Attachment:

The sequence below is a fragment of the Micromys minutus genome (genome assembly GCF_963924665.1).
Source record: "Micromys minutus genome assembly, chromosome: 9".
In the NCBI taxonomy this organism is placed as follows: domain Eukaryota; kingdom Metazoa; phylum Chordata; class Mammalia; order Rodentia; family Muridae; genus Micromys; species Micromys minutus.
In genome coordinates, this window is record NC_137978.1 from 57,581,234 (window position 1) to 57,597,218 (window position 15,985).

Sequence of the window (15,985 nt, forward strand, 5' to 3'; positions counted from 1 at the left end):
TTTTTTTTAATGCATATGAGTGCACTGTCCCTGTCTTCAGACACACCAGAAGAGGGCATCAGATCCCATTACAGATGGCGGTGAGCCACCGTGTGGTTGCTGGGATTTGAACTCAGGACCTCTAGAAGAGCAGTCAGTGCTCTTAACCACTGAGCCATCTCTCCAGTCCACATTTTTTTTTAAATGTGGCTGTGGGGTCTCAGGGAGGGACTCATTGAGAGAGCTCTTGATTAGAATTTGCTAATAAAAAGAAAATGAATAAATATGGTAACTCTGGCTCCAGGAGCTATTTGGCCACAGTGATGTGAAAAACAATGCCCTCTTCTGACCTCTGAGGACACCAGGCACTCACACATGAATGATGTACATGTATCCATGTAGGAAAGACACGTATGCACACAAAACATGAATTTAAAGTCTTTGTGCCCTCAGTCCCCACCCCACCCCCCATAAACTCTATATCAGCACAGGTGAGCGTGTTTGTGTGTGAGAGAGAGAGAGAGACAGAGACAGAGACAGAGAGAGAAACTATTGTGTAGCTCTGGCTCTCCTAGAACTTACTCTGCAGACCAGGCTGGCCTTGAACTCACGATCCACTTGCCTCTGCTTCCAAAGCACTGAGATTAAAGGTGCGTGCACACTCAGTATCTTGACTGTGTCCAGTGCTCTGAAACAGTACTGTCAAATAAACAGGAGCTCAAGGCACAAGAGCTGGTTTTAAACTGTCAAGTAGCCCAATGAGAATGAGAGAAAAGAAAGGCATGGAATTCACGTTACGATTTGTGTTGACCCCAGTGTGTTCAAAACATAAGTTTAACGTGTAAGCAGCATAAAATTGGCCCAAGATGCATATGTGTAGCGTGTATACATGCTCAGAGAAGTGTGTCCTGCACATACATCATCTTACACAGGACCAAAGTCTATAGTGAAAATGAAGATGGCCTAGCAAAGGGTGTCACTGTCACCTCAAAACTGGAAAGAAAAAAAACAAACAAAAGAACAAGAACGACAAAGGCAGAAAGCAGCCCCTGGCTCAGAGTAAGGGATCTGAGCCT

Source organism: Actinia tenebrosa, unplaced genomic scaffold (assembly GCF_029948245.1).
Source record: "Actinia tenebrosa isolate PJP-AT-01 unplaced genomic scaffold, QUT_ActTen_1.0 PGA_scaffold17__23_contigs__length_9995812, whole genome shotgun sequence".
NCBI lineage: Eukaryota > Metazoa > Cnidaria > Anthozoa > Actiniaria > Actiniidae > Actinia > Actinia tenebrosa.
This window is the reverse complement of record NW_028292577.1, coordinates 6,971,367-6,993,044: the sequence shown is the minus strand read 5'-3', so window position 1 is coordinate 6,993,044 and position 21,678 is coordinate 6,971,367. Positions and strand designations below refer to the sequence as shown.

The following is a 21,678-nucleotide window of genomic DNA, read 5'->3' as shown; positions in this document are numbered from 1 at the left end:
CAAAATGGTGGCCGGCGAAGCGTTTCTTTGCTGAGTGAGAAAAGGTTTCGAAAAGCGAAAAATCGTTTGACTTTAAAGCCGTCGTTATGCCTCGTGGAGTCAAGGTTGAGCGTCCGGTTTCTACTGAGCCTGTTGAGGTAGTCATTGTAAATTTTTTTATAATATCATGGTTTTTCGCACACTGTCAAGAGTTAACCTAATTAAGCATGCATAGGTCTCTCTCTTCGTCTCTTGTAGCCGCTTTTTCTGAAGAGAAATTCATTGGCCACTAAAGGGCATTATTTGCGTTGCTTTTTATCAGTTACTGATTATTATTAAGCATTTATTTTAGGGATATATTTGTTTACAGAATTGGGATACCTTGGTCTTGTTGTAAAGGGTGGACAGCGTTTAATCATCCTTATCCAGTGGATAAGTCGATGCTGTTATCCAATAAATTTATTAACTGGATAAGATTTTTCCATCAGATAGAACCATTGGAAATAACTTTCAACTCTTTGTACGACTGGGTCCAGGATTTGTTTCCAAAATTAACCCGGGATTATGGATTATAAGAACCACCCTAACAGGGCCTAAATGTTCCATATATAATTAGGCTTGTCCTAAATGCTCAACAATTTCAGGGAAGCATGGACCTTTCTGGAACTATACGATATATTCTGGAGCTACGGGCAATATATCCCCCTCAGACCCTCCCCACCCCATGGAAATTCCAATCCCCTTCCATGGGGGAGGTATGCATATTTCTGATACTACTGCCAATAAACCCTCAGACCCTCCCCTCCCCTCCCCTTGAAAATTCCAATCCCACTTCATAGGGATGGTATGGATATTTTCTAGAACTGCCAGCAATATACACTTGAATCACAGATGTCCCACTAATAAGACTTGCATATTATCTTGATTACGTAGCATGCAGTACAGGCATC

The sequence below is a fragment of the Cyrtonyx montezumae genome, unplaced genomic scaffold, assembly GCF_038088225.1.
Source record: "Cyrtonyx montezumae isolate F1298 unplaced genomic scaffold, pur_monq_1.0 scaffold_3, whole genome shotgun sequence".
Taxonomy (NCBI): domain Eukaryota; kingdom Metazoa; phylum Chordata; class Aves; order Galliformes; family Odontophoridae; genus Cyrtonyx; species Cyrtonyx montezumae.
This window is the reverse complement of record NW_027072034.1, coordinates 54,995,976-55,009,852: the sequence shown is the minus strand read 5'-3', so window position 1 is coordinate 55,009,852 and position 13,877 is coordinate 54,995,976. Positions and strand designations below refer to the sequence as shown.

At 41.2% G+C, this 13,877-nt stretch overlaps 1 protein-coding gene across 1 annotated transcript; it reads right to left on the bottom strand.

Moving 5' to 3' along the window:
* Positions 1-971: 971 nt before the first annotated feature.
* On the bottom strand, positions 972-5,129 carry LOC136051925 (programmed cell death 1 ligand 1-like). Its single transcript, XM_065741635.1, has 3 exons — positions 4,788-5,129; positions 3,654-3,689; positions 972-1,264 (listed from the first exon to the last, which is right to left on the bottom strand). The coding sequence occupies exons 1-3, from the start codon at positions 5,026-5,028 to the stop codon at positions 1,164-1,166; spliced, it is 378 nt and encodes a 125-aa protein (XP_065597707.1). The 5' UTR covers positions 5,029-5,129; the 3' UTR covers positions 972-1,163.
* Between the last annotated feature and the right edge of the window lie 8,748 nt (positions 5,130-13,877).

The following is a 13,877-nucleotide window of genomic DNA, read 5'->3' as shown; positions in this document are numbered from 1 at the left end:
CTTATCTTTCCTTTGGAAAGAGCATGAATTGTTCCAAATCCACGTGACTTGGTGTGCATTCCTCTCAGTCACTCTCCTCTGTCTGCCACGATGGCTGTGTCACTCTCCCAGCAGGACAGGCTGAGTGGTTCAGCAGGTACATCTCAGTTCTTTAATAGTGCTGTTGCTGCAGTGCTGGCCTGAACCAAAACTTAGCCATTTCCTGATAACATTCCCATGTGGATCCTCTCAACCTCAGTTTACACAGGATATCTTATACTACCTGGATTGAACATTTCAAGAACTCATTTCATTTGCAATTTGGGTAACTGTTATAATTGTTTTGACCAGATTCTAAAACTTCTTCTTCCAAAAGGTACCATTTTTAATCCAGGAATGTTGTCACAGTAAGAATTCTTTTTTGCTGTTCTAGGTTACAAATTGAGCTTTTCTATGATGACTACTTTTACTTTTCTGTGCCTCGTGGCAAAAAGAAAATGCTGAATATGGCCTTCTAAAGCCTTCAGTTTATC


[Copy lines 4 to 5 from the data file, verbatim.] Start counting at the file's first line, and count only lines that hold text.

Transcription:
In genome coordinates, this window is record NC_137978.1 from 57,581,234 (window position 1) to 57,597,218 (window position 15,985).

Sequence of the window (15,985 nt, forward strand, 5' to 3'; positions counted from 1 at the left end):